Samsung Electronics on Wednesday announced that it acquired a 100-percent share of Greek text-to-speech startup Innoetics. The South Korean original equipment manufacturer (OEM) didn't reveal when the transaction was officially concluded nor did it disclose its financial details, though the company confirmed that the deal was negotiated by the Samsung Global Innovation Center (GIC), the company's branch that specializes in small and medium strategic mergers and acquisitions.
Innoetics is a recipient of several awards in the field of speech processing solutions, having been spearheading the development of this technology since its roots in 2006. Despite being a relatively established name in the industry, Innoetics was still operating as a startup until recently and is now reportedly joining Samsung's family primarily due to the Seoul-based tech giant's desire to improve the voice recognition capabilities of Bixby, its latest artificial intelligence (AI) assistant which was originally launched earlier this year but is still slow to roll out to a large number of users due to numerous technical issues. Following its spring debut in Samsung's home country, Bixby only managed to arrive in the United States in the form of a small beta test and is still relatively limited compared to alternative services like the Google Assistant and Amazon's Alexa. The company previously said that the solution was delayed due to a lack of big data that it depends on to improve, though it's currently unclear whether Innoetics will be able to directly assist its new parent on that front.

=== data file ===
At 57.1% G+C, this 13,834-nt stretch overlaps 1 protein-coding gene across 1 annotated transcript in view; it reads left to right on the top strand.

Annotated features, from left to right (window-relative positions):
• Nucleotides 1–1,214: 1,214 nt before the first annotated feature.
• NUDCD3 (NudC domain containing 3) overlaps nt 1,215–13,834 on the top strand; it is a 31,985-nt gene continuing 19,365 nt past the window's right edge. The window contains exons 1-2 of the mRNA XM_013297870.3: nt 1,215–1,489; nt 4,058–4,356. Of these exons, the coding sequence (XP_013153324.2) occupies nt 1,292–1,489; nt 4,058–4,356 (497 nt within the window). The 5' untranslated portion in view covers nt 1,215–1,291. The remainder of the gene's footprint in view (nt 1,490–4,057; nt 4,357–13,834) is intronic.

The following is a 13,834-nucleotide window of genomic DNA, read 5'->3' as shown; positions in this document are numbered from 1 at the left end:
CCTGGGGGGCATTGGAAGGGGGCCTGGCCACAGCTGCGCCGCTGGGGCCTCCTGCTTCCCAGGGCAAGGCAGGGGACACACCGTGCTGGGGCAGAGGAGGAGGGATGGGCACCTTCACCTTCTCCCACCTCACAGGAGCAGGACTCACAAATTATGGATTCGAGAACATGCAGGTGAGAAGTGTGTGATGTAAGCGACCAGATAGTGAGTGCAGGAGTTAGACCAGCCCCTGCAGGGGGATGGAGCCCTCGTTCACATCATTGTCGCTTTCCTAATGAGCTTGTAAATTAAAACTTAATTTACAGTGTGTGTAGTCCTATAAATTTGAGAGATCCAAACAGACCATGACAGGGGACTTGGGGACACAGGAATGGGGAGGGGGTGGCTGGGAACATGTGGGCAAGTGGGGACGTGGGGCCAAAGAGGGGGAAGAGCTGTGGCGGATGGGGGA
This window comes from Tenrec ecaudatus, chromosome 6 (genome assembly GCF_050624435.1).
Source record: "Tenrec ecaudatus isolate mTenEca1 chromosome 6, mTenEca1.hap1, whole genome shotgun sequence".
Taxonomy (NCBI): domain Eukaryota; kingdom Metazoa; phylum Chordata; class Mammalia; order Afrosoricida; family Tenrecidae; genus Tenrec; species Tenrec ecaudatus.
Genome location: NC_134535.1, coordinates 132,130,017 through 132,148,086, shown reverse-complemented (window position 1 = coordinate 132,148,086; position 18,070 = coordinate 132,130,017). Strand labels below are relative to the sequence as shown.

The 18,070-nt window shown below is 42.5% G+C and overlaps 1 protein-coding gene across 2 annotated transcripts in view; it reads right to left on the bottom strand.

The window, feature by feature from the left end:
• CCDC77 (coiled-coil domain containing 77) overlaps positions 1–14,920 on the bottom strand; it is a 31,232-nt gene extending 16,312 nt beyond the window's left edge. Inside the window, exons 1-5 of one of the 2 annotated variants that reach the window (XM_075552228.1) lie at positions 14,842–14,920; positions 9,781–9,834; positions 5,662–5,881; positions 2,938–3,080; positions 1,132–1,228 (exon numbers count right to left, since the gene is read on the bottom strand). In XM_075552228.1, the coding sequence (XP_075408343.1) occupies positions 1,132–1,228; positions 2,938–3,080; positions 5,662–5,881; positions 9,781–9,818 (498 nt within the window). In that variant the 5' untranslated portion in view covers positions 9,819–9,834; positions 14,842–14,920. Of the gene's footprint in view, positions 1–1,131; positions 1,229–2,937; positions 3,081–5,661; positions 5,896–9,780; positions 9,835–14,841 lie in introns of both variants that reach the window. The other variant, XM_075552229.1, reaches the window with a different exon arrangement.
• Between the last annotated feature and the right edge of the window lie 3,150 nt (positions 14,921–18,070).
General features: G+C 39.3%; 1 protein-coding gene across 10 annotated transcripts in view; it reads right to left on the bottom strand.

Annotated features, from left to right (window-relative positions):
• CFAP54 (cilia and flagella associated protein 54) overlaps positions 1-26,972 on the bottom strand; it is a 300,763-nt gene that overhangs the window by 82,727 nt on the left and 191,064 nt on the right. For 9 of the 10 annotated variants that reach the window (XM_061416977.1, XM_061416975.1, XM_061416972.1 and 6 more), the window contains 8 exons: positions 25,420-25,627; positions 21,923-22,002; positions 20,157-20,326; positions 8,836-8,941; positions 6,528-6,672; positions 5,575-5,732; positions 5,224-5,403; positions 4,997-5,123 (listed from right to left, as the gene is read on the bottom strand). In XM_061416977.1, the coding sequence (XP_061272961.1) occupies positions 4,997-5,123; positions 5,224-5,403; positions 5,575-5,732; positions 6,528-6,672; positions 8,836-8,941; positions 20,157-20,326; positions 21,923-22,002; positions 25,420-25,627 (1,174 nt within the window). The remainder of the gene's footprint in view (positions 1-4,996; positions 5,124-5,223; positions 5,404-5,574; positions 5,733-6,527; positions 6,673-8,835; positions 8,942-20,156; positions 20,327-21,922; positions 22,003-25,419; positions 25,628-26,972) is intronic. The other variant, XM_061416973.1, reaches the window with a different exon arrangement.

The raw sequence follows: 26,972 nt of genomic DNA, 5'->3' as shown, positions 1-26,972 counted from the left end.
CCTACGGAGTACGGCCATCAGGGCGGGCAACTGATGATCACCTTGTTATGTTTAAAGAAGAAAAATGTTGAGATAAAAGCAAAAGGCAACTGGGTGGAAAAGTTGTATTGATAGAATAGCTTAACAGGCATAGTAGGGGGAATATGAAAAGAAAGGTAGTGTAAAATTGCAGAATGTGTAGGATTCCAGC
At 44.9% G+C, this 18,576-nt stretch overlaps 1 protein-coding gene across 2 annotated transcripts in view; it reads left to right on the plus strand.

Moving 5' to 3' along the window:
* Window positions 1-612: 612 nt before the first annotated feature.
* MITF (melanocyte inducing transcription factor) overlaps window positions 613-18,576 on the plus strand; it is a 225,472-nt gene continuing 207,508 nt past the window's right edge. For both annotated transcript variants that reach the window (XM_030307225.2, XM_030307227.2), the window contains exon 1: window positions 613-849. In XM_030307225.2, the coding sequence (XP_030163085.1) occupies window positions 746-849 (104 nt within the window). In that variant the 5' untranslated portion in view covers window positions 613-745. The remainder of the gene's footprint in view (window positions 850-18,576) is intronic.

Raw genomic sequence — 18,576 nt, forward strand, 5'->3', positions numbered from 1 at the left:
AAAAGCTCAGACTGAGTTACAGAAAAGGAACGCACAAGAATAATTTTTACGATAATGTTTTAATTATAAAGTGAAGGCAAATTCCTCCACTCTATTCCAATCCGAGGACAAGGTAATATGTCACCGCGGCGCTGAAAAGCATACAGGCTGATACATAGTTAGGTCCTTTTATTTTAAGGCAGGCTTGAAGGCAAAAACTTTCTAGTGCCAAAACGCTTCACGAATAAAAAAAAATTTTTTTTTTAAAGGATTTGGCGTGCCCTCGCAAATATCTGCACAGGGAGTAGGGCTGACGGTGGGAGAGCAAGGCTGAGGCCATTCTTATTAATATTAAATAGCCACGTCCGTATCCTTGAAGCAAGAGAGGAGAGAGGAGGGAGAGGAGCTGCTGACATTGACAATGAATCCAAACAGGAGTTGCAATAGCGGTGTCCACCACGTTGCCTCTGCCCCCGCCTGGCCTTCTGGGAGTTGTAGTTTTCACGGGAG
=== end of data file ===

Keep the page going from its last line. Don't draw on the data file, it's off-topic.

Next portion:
Apart from providing Samsung with additional voice recognition expertise, the Greek firm may also be able to ennoble the so-called Bixby Vision, a computer vision aspect of the assistant that was designed to recognize real-world objects but is still largely limited in everyday use, some industry watchers claim. Bixby was originally introduced as both one of the main selling points of the Galaxy S8 lineup and the start of a new AI ecosystem which is meant to encompass everything from smartphones and TVs to speakers and refrigerators. Samsung is also currently said to be developing a direct competitor to Amazon's Echo series and the Google Home that's supposedly powered by Bixby, though the company likely won't be able to commercialize that product until next year.